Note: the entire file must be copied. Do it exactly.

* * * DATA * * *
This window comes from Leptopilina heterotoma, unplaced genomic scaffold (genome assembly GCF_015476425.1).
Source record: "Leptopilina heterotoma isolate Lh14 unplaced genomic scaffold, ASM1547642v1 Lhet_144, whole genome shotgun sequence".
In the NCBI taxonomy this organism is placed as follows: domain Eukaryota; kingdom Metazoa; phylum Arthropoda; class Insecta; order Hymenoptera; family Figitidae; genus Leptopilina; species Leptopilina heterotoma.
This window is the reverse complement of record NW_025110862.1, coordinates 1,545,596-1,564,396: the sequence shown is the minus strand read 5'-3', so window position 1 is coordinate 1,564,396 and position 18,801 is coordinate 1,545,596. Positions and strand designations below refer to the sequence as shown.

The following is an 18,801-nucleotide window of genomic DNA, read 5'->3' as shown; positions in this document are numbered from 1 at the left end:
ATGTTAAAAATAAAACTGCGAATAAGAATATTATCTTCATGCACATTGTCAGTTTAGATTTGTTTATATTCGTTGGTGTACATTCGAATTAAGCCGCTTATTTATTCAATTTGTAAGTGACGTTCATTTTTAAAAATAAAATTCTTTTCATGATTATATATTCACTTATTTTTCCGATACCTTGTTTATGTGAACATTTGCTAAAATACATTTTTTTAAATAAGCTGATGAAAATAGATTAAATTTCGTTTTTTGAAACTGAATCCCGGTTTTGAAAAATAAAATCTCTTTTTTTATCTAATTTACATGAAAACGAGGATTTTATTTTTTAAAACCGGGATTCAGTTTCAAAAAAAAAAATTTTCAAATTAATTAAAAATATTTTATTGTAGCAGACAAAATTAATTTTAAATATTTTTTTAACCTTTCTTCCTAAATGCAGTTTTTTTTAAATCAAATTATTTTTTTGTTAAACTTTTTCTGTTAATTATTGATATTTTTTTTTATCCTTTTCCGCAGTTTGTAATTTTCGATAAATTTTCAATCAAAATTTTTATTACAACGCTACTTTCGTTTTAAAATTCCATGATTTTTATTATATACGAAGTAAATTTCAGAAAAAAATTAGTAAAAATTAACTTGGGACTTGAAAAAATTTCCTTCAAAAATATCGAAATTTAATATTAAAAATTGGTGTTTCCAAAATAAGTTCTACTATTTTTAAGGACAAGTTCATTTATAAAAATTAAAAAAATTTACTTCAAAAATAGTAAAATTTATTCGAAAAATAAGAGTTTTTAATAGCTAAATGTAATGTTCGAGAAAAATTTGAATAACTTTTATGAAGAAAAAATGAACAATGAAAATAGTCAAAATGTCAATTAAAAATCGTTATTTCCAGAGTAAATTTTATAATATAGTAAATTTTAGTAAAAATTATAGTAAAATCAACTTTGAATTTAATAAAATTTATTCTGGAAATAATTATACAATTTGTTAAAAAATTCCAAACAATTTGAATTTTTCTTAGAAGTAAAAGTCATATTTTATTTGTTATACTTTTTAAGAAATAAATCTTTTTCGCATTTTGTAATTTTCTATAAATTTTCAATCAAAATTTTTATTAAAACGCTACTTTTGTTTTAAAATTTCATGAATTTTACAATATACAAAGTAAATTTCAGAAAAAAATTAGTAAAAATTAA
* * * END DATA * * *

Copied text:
This window comes from Leptopilina heterotoma, unplaced genomic scaffold (genome assembly GCF_015476425.1).
Source record: "Leptopilina heterotoma isolate Lh14 unplaced genomic scaffold, ASM1547642v1 Lhet_144, whole genome shotgun sequence".
In the NCBI taxonomy this organism is placed as follows: domain Eukaryota; kingdom Metazoa; phylum Arthropoda; class Insecta; order Hymenoptera; family Figitidae; genus Leptopilina; species Leptopilina heterotoma.
This window is the reverse complement of record NW_025110862.1, coordinates 1,545,596-1,564,396: the sequence shown is the minus strand read 5'-3', so window position 1 is coordinate 1,564,396 and position 18,801 is coordinate 1,545,596. Positions and strand designations below refer to the sequence as shown.

The following is an 18,801-nucleotide window of genomic DNA, read 5'->3' as shown; positions in this document are numbered from 1 at the left end:
ATGTTAAAAATAAAACTGCGAATAAGAATATTATCTTCATGCACATTGTCAGTTTAGATTTGTTTATATTCGTTGGTGTACATTCGAATTAAGCCGCTTATTTATTCAATTTGTAAGTGACGTTCATTTTTAAAAATAAAATTCTTTTCATGATTATATATTCACTTATTTTTCCGATACCTTGTTTATGTGAACATTTGCTAAAATACATTTTTTTAAATAAGCTGATGAAAATAGATTAAATTTCGTTTTTTGAAACTGAATCCCGGTTTTGAAAAATAAAATCTCTTTTTTTATCTAATTTACATGAAAACGAGGATTTTATTTTTTAAAACCGGGATTCAGTTTCAAAAAAAAAAATTTTCAAATTAATTAAAAATATTTTATTGTAGCAGACAAAATTAATTTTAAATATTTTTTTAACCTTTCTTCCTAAATGCAGTTTTTTTTAAATCAAATTATTTTTTTGTTAAACTTTTTCTGTTAATTATTGATATTTTTTTTTATCCTTTTCCGCAGTTTGTAATTTTCGATAAATTTTCAATCAAAATTTTTATTACAACGCTACTTTCGTTTTAAAATTCCATGATTTTTATTATATACGAAGTAAATTTCAGAAAAAAATTAGTAAAAATTAACTTGGGACTTGAAAAAATTTCCTTCAAAAATATCGAAATTTAATATTAAAAATTGGTGTTTCCAAAATAAGTTCTACTATTTTTAAGGACAAGTTCATTTATAAAAATTAAAAAAATTTACTTCAAAAATAGTAAAATTTATTCGAAAAATAAGAGTTTTTAATAGCTAAATGTAATGTTCGAGAAAAATTTGAATAACTTTTATGAAGAAAAAATGAACAATGAAAATAGTCAAAATGTCAATTAAAAATCGTTATTTCCAGAGTAAATTTTATAATATAGTAAATTTTAGTAAAAATTATAGTAAAATCAACTTTGAATTTAATAAAATTTATTCTGGAAATAATTATACAATTTGTTAAAAAATTCCAAACAATTTGAATTTTTCTTAGAAGTAAAAGTCATATTTTATTTGTTATACTTTTTAAGAAATAAATCTTTTTCGCATTTTGTAATTTTCTATAAATTTTCAATCAAAATTTTTATTAAAACGCTACTTTTGTTTTAAAATTTCATGAATTTTACAATATACAAAGTAAATTTCAGAAAAAAATTAGTAAAAATTAA